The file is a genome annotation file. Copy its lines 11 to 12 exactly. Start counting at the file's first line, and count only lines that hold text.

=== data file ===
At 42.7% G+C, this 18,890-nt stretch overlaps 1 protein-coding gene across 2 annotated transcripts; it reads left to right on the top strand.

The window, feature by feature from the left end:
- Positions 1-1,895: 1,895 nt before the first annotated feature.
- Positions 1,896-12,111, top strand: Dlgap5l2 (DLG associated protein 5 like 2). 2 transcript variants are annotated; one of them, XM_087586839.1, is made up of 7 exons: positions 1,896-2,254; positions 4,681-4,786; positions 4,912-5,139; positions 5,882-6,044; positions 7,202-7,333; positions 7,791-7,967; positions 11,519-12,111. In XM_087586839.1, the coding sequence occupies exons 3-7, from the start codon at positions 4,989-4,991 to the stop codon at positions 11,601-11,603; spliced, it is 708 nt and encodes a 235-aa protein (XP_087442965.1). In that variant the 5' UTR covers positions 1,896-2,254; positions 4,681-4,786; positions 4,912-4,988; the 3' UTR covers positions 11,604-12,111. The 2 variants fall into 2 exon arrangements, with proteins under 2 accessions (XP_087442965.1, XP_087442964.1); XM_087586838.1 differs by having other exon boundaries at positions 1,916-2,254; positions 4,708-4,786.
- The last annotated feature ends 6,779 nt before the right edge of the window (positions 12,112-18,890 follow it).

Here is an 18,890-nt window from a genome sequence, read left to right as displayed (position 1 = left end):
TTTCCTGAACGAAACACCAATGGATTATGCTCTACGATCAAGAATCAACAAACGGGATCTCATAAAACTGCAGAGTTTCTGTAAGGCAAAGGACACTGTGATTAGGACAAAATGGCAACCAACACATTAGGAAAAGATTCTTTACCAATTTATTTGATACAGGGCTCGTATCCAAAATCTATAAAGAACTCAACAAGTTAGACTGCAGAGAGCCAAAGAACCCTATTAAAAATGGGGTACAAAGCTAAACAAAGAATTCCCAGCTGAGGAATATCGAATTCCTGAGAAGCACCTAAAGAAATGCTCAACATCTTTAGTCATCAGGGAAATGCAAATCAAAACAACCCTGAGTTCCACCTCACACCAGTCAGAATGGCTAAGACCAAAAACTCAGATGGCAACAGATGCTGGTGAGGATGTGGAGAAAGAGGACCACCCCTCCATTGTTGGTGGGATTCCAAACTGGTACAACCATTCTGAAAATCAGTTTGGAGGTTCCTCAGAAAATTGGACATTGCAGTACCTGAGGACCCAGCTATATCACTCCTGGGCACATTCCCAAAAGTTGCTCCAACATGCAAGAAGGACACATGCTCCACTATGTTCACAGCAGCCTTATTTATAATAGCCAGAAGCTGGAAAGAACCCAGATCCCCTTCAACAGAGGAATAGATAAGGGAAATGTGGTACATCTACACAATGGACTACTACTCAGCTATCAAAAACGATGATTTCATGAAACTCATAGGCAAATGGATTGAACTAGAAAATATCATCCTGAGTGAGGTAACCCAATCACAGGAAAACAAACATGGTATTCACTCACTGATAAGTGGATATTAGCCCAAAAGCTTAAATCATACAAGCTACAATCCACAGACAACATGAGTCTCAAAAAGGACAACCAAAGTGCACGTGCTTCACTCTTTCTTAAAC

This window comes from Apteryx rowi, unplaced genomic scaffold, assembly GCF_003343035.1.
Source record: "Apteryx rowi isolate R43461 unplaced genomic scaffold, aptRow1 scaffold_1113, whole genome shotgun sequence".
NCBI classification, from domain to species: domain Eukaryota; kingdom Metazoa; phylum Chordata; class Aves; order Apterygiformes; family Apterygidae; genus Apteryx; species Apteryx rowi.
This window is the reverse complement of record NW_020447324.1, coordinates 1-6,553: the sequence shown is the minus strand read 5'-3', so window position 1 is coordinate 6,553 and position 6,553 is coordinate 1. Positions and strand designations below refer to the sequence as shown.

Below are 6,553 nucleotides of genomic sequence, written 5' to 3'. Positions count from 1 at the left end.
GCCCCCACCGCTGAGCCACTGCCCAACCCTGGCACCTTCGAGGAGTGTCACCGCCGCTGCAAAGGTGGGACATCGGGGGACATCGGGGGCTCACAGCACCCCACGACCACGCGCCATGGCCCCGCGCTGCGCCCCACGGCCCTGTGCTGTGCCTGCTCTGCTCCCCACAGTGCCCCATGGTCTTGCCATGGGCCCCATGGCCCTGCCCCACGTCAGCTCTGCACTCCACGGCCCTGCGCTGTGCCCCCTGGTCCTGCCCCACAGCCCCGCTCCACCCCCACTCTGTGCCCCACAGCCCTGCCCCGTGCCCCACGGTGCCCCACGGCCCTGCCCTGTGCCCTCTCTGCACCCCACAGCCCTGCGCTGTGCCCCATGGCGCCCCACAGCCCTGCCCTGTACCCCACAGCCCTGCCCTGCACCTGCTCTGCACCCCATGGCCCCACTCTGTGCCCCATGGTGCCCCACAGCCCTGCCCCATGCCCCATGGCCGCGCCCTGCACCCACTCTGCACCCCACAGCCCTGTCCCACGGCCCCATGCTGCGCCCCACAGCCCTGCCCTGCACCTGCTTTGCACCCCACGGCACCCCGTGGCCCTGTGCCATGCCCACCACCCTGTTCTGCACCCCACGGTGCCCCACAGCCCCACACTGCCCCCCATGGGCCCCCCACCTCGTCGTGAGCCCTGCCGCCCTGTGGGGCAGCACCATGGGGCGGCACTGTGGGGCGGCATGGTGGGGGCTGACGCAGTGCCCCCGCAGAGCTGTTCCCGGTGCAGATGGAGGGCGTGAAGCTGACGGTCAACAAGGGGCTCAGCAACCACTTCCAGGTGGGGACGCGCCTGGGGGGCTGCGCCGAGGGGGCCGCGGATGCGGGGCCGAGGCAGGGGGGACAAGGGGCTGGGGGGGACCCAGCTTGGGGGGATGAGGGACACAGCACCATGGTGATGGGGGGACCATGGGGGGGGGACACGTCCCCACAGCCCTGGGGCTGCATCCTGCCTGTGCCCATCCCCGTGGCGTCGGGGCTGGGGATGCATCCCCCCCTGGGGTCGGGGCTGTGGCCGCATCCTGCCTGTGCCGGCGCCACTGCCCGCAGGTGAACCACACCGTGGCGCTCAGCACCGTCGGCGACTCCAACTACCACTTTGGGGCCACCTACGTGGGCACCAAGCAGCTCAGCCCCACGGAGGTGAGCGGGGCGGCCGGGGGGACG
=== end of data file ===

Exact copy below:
This window is the reverse complement of record NW_020447324.1, coordinates 1-6,553: the sequence shown is the minus strand read 5'-3', so window position 1 is coordinate 6,553 and position 6,553 is coordinate 1. Positions and strand designations below refer to the sequence as shown.

Below are 6,553 nucleotides of genomic sequence, written 5' to 3'. Positions count from 1 at the left end.